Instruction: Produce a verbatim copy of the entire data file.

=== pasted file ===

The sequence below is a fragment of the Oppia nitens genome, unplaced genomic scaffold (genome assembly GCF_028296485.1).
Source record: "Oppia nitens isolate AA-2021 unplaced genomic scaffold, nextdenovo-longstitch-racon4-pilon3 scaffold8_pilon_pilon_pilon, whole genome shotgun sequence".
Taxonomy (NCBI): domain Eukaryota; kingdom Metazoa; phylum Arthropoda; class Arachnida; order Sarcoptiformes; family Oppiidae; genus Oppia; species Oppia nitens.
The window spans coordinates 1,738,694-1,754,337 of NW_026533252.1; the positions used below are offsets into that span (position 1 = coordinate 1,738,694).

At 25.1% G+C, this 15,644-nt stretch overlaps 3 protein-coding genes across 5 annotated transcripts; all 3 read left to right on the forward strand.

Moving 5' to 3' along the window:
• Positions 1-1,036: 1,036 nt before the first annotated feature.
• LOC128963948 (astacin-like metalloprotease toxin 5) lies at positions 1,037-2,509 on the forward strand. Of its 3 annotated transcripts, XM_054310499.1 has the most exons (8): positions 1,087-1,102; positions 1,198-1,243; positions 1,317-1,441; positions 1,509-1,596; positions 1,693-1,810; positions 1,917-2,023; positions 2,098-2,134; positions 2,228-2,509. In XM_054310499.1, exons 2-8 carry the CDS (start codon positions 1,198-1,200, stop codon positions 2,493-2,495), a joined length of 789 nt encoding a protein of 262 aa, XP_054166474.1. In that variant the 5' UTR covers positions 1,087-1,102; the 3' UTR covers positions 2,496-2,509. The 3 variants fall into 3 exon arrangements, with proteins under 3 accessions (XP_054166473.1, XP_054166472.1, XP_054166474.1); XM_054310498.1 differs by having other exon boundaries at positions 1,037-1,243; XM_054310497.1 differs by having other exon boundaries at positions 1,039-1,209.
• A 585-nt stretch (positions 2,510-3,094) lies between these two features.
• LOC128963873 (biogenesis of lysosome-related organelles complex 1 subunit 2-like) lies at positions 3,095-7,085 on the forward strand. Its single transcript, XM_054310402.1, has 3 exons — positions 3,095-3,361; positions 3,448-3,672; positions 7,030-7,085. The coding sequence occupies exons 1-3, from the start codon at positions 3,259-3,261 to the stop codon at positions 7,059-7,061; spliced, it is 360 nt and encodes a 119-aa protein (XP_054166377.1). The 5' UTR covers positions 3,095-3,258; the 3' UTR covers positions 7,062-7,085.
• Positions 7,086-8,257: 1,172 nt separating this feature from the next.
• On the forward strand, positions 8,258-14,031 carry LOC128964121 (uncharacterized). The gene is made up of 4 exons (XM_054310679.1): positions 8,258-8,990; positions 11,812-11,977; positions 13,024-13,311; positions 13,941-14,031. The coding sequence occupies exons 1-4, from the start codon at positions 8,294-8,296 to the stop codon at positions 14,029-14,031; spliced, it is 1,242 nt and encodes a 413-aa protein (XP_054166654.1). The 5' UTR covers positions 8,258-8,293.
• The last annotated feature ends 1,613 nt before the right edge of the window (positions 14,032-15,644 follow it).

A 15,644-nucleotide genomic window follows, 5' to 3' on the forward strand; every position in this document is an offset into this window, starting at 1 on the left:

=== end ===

The sequence below is a fragment of the Oppia nitens genome, unplaced genomic scaffold (genome assembly GCF_028296485.1).
Source record: "Oppia nitens isolate AA-2021 unplaced genomic scaffold, nextdenovo-longstitch-racon4-pilon3 scaffold8_pilon_pilon_pilon, whole genome shotgun sequence".
Taxonomy (NCBI): domain Eukaryota; kingdom Metazoa; phylum Arthropoda; class Arachnida; order Sarcoptiformes; family Oppiidae; genus Oppia; species Oppia nitens.
The window spans coordinates 1,738,694-1,754,337 of NW_026533252.1; the positions used below are offsets into that span (position 1 = coordinate 1,738,694).

At 25.1% G+C, this 15,644-nt stretch overlaps 3 protein-coding genes across 5 annotated transcripts; all 3 read left to right on the forward strand.

Moving 5' to 3' along the window:
• Positions 1-1,036: 1,036 nt before the first annotated feature.
• LOC128963948 (astacin-like metalloprotease toxin 5) lies at positions 1,037-2,509 on the forward strand. Of its 3 annotated transcripts, XM_054310499.1 has the most exons (8): positions 1,087-1,102; positions 1,198-1,243; positions 1,317-1,441; positions 1,509-1,596; positions 1,693-1,810; positions 1,917-2,023; positions 2,098-2,134; positions 2,228-2,509. In XM_054310499.1, exons 2-8 carry the CDS (start codon positions 1,198-1,200, stop codon positions 2,493-2,495), a joined length of 789 nt encoding a protein of 262 aa, XP_054166474.1. In that variant the 5' UTR covers positions 1,087-1,102; the 3' UTR covers positions 2,496-2,509. The 3 variants fall into 3 exon arrangements, with proteins under 3 accessions (XP_054166473.1, XP_054166472.1, XP_054166474.1); XM_054310498.1 differs by having other exon boundaries at positions 1,037-1,243; XM_054310497.1 differs by having other exon boundaries at positions 1,039-1,209.
• A 585-nt stretch (positions 2,510-3,094) lies between these two features.
• LOC128963873 (biogenesis of lysosome-related organelles complex 1 subunit 2-like) lies at positions 3,095-7,085 on the forward strand. Its single transcript, XM_054310402.1, has 3 exons — positions 3,095-3,361; positions 3,448-3,672; positions 7,030-7,085. The coding sequence occupies exons 1-3, from the start codon at positions 3,259-3,261 to the stop codon at positions 7,059-7,061; spliced, it is 360 nt and encodes a 119-aa protein (XP_054166377.1). The 5' UTR covers positions 3,095-3,258; the 3' UTR covers positions 7,062-7,085.
• Positions 7,086-8,257: 1,172 nt separating this feature from the next.
• On the forward strand, positions 8,258-14,031 carry LOC128964121 (uncharacterized). The gene is made up of 4 exons (XM_054310679.1): positions 8,258-8,990; positions 11,812-11,977; positions 13,024-13,311; positions 13,941-14,031. The coding sequence occupies exons 1-4, from the start codon at positions 8,294-8,296 to the stop codon at positions 14,029-14,031; spliced, it is 1,242 nt and encodes a 413-aa protein (XP_054166654.1). The 5' UTR covers positions 8,258-8,293.
• The last annotated feature ends 1,613 nt before the right edge of the window (positions 14,032-15,644 follow it).

A 15,644-nucleotide genomic window follows, 5' to 3' on the forward strand; every position in this document is an offset into this window, starting at 1 on the left: